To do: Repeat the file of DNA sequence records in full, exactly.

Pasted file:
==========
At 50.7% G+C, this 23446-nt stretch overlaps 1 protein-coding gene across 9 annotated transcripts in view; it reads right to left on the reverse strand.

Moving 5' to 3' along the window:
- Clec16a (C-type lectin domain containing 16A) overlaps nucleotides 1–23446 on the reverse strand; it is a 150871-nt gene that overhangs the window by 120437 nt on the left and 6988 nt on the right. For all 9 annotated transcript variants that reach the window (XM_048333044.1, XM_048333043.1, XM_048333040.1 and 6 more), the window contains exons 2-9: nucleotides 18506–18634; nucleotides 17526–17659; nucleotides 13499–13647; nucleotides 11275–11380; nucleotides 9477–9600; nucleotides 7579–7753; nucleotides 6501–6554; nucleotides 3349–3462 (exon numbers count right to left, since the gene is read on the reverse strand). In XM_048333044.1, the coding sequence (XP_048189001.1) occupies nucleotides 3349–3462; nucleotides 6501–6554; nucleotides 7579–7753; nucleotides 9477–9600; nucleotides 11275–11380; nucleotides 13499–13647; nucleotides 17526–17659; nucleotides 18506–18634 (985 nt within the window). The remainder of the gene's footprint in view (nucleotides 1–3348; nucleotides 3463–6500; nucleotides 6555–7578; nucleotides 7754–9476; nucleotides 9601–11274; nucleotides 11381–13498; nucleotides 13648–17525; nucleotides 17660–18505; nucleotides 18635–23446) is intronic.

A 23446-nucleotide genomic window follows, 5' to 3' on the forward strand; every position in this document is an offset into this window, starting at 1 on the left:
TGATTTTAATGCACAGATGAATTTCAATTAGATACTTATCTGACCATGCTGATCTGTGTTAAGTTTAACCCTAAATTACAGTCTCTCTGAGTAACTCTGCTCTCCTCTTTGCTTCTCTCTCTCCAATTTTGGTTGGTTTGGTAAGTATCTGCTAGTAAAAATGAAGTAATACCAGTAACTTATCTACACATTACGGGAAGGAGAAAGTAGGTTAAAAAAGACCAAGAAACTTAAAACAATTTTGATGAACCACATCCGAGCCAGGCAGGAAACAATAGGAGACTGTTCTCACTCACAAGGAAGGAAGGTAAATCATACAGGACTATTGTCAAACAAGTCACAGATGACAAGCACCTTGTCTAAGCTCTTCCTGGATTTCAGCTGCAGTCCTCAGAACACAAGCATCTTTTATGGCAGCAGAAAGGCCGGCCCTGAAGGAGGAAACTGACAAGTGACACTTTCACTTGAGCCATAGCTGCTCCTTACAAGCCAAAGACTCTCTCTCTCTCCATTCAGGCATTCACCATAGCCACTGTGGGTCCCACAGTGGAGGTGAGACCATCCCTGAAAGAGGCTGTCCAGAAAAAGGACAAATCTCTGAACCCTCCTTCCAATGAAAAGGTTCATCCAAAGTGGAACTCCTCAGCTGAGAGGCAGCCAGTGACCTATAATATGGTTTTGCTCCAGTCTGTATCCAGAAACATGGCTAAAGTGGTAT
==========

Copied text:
At 50.7% G+C, this 23446-nt stretch overlaps 1 protein-coding gene across 9 annotated transcripts in view; it reads right to left on the reverse strand.

Moving 5' to 3' along the window:
- Clec16a (C-type lectin domain containing 16A) overlaps nucleotides 1–23446 on the reverse strand; it is a 150871-nt gene that overhangs the window by 120437 nt on the left and 6988 nt on the right. For all 9 annotated transcript variants that reach the window (XM_048333044.1, XM_048333043.1, XM_048333040.1 and 6 more), the window contains exons 2-9: nucleotides 18506–18634; nucleotides 17526–17659; nucleotides 13499–13647; nucleotides 11275–11380; nucleotides 9477–9600; nucleotides 7579–7753; nucleotides 6501–6554; nucleotides 3349–3462 (exon numbers count right to left, since the gene is read on the reverse strand). In XM_048333044.1, the coding sequence (XP_048189001.1) occupies nucleotides 3349–3462; nucleotides 6501–6554; nucleotides 7579–7753; nucleotides 9477–9600; nucleotides 11275–11380; nucleotides 13499–13647; nucleotides 17526–17659; nucleotides 18506–18634 (985 nt within the window). The remainder of the gene's footprint in view (nucleotides 1–3348; nucleotides 3463–6500; nucleotides 6555–7578; nucleotides 7754–9476; nucleotides 9601–11274; nucleotides 11381–13498; nucleotides 13648–17525; nucleotides 17660–18505; nucleotides 18635–23446) is intronic.

A 23446-nucleotide genomic window follows, 5' to 3' on the forward strand; every position in this document is an offset into this window, starting at 1 on the left:
TGATTTTAATGCACAGATGAATTTCAATTAGATACTTATCTGACCATGCTGATCTGTGTTAAGTTTAACCCTAAATTACAGTCTCTCTGAGTAACTCTGCTCTCCTCTTTGCTTCTCTCTCTCCAATTTTGGTTGGTTTGGTAAGTATCTGCTAGTAAAAATGAAGTAATACCAGTAACTTATCTACACATTACGGGAAGGAGAAAGTAGGTTAAAAAAGACCAAGAAACTTAAAACAATTTTGATGAACCACATCCGAGCCAGGCAGGAAACAATAGGAGACTGTTCTCACTCACAAGGAAGGAAGGTAAATCATACAGGACTATTGTCAAACAAGTCACAGATGACAAGCACCTTGTCTAAGCTCTTCCTGGATTTCAGCTGCAGTCCTCAGAACACAAGCATCTTTTATGGCAGCAGAAAGGCCGGCCCTGAAGGAGGAAACTGACAAGTGACACTTTCACTTGAGCCATAGCTGCTCCTTACAAGCCAAAGACTCTCTCTCTCTCCATTCAGGCATTCACCATAGCCACTGTGGGTCCCACAGTGGAGGTGAGACCATCCCTGAAAGAGGCTGTCCAGAAAAAGGACAAATCTCTGAACCCTCCTTCCAATGAAAAGGTTCATCCAAAGTGGAACTCCTCAGCTGAGAGGCAGCCAGTGACCTATAATATGGTTTTGCTCCAGTCTGTATCCAGAAACATGGCTAAAGTGGTAT